Our current production is 'Oh What A Lovely War'.
The information pack can be found on the news page - everything you need to know about the production and auditions.
Director, Matthew Westrip, explains below why he's excited to get started on this special piece of theatre:
"The opportunity to be involved with a piece as powerful, poignant and profound as Oh What A Lovely War is something that does not occur very often. This opportunity is all the rarer and more poignant as the last performance of this production will fall on the 100th anniversary exactly, forming the centre of The Borough of Lewisham’s commemorations of when the guns fell silent and Europe was confronted by a hard-won peace. How then could one refuse to work on Joan Littlewood’s masterpiece?
Oh What A Lovely War first previewed on 19th March 1963 at the Theatre Royal Stratford East. It is a biting satire of the First World War whilst furthermore critiquing all conflicts. It was a revolutionary production fusing various genre. Casts of tens playing thousands in striking Pierrot costumes combined with contemporary pieces formed a lasting iconic theatrical image, the clown with the colonel’s accoutrement simultaneously embodying the full absurdity of the grisly affair. The contrast between harsh images of war, contemporary musical hits and the unfathomable statistics projected for all to see result in a theatrical experience like no other.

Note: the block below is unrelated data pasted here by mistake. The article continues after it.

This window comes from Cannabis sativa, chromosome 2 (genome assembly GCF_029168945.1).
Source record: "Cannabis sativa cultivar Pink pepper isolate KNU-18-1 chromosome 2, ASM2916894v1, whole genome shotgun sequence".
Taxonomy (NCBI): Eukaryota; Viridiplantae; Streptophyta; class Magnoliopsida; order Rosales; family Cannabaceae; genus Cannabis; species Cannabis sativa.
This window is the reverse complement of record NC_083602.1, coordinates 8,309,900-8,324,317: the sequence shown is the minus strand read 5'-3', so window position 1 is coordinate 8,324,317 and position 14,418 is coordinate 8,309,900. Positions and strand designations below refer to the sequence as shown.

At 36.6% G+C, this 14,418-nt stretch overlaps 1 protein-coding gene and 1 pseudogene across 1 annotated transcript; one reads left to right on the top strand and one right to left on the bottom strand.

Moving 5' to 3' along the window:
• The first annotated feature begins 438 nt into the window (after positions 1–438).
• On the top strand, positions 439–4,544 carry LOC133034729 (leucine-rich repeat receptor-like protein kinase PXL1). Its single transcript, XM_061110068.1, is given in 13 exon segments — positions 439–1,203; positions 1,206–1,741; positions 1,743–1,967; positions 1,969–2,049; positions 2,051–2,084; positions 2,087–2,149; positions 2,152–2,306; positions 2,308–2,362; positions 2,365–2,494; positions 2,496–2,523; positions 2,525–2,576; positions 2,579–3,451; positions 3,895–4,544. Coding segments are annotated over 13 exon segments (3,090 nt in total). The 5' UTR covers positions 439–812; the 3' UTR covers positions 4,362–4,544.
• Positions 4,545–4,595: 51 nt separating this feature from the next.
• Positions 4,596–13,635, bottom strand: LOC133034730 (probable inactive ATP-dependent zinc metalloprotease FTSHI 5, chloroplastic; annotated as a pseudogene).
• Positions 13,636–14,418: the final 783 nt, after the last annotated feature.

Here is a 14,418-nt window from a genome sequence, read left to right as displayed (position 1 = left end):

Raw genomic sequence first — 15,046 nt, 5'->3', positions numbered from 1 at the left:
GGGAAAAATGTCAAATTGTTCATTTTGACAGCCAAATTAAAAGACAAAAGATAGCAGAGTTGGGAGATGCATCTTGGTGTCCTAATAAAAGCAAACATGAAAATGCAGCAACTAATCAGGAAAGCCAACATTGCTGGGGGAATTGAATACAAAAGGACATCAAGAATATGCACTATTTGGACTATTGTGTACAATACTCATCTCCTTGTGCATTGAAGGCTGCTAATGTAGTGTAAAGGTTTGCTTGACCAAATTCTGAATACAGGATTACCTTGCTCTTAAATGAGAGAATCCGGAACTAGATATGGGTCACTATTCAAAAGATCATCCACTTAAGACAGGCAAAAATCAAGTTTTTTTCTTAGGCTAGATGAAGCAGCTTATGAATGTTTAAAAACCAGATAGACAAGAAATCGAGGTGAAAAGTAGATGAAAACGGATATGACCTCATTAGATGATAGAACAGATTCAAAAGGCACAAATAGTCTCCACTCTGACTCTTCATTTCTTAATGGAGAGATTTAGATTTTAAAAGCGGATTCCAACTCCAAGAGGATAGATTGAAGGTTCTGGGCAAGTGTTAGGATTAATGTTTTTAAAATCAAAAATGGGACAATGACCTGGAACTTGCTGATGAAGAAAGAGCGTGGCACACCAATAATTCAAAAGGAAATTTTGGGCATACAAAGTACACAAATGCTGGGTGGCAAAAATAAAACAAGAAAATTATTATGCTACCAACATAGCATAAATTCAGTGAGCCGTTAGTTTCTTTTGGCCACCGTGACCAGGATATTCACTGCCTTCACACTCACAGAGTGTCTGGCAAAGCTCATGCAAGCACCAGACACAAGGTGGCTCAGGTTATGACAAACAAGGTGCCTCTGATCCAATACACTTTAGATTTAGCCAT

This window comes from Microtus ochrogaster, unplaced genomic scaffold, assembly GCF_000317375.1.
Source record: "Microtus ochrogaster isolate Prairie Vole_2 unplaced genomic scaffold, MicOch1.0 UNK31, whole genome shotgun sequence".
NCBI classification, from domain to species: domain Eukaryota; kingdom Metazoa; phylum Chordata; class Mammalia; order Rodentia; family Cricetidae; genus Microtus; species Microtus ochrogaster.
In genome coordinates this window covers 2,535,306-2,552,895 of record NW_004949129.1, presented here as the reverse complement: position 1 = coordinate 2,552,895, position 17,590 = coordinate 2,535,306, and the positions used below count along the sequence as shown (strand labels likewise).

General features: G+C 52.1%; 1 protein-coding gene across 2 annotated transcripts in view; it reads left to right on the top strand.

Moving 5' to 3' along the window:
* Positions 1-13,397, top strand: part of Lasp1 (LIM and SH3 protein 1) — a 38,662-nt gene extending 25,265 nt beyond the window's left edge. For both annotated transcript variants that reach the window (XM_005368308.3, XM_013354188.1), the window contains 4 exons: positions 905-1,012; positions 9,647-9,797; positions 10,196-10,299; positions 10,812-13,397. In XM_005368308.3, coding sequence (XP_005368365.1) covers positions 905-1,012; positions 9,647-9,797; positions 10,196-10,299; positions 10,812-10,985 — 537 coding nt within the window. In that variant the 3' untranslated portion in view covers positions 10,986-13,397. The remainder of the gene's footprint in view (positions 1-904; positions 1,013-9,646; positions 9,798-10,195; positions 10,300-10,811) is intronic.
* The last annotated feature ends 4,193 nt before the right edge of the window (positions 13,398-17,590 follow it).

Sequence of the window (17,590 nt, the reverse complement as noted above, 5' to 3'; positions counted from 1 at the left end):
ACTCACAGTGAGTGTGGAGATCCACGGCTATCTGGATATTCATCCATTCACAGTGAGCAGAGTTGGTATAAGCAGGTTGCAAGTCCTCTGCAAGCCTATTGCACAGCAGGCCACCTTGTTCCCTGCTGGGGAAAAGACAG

The show, both piece and production, juxtaposes the gaiety of the bank holiday on a pier in August 1914 to the misery of the trenches which escalates its power and its ability to move. The songs are all contemporary from the early years of the music hall and light entertainment to latter ones composed by soldiers in the trenches. Like the most affecting art from the First World War it allows the ordinary soldiers to speak for themselves. The piece struck a chord with audiences on both sides of the Atlantic and around the world then and even still today.
Despite the horrific events of ‘the war to end all wars’ being over a century ago the scars of its catastrophic results can be seen on the memorials in every city, town and village, the family members missed, and the stories passed down through generations.
Millions of young men and women gave the greatest sacrifice for a country seeing it as nothing less than their duty. In Joan Littlewood’s magnum opus, we see a piece that although seemingly irreverent in tone holds nothing but respect for those who gave the ultimate sacrifice.
Having directed for Artform two years ago with a highly successful production of Forbidden Broadway and having performed as John Wilkes Booth in Sondheim’s Assassins in May 2017, it is a privilege to be asked to take the reins of this once in a lifetime opportunity."